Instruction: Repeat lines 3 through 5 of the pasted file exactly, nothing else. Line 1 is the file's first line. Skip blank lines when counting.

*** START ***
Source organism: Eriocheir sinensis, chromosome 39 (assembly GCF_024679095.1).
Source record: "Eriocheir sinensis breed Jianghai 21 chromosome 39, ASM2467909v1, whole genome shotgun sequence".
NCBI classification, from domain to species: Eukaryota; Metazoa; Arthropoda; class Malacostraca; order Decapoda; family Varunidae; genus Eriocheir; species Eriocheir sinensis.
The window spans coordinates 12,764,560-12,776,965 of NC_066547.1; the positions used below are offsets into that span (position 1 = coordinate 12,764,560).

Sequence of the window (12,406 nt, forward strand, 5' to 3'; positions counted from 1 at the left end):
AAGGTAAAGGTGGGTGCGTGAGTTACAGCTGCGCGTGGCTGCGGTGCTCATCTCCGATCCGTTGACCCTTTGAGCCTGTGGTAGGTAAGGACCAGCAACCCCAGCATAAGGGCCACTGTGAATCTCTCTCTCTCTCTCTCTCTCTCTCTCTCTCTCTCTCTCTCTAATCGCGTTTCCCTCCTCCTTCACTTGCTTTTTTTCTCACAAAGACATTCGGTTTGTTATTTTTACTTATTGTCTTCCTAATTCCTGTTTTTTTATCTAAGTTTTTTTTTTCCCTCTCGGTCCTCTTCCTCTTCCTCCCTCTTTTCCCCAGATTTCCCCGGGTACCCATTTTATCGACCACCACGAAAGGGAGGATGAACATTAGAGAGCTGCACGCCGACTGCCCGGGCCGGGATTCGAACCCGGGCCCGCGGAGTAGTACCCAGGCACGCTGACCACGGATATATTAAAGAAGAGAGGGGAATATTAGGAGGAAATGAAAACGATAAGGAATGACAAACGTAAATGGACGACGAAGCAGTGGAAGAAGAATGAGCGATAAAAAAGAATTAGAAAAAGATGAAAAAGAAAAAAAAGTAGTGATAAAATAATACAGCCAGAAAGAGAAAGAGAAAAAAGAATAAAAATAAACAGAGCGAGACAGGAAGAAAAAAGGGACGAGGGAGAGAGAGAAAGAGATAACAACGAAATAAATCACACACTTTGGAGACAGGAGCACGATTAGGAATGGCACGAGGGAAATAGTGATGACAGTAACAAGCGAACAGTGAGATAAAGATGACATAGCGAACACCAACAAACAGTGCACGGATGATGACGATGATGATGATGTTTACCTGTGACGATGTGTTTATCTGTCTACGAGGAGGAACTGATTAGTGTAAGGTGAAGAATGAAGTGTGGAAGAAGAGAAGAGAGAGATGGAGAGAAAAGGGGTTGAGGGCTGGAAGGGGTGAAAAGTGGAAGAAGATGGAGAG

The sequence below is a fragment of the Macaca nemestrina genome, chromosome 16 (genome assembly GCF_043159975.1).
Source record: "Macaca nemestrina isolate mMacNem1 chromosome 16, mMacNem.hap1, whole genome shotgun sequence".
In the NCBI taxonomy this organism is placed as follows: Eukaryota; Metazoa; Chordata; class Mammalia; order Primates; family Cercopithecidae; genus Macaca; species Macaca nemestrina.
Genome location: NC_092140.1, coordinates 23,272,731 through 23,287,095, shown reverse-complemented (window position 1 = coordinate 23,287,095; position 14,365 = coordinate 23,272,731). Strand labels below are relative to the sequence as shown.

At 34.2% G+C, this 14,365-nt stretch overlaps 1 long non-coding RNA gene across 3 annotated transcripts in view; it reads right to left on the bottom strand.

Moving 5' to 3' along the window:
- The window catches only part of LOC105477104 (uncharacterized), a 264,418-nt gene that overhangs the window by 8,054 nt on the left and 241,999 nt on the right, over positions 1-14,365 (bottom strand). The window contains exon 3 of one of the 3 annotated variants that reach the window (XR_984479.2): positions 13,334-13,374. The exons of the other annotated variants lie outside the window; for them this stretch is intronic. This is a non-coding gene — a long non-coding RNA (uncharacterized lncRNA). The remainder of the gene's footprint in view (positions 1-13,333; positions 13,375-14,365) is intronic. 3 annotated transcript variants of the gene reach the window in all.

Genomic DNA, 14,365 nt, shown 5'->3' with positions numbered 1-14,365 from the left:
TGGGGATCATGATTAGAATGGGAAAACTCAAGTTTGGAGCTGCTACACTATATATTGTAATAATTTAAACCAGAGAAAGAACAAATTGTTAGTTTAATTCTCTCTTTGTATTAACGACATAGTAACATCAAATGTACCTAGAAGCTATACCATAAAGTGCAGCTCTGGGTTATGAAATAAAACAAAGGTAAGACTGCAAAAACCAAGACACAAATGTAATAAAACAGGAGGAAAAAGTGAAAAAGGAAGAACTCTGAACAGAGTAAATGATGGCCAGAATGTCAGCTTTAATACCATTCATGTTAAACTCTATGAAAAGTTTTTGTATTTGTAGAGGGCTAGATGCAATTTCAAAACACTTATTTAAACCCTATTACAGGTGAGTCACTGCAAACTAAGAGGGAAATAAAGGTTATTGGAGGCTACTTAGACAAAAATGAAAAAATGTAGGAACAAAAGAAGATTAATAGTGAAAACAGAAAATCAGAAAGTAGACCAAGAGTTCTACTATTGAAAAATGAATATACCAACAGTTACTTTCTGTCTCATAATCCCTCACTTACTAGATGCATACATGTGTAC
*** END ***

NCBI classification, from domain to species: Eukaryota; Metazoa; Arthropoda; class Malacostraca; order Decapoda; family Varunidae; genus Eriocheir; species Eriocheir sinensis.
The window spans coordinates 12,764,560-12,776,965 of NC_066547.1; the positions used below are offsets into that span (position 1 = coordinate 12,764,560).

Sequence of the window (12,406 nt, forward strand, 5' to 3'; positions counted from 1 at the left end):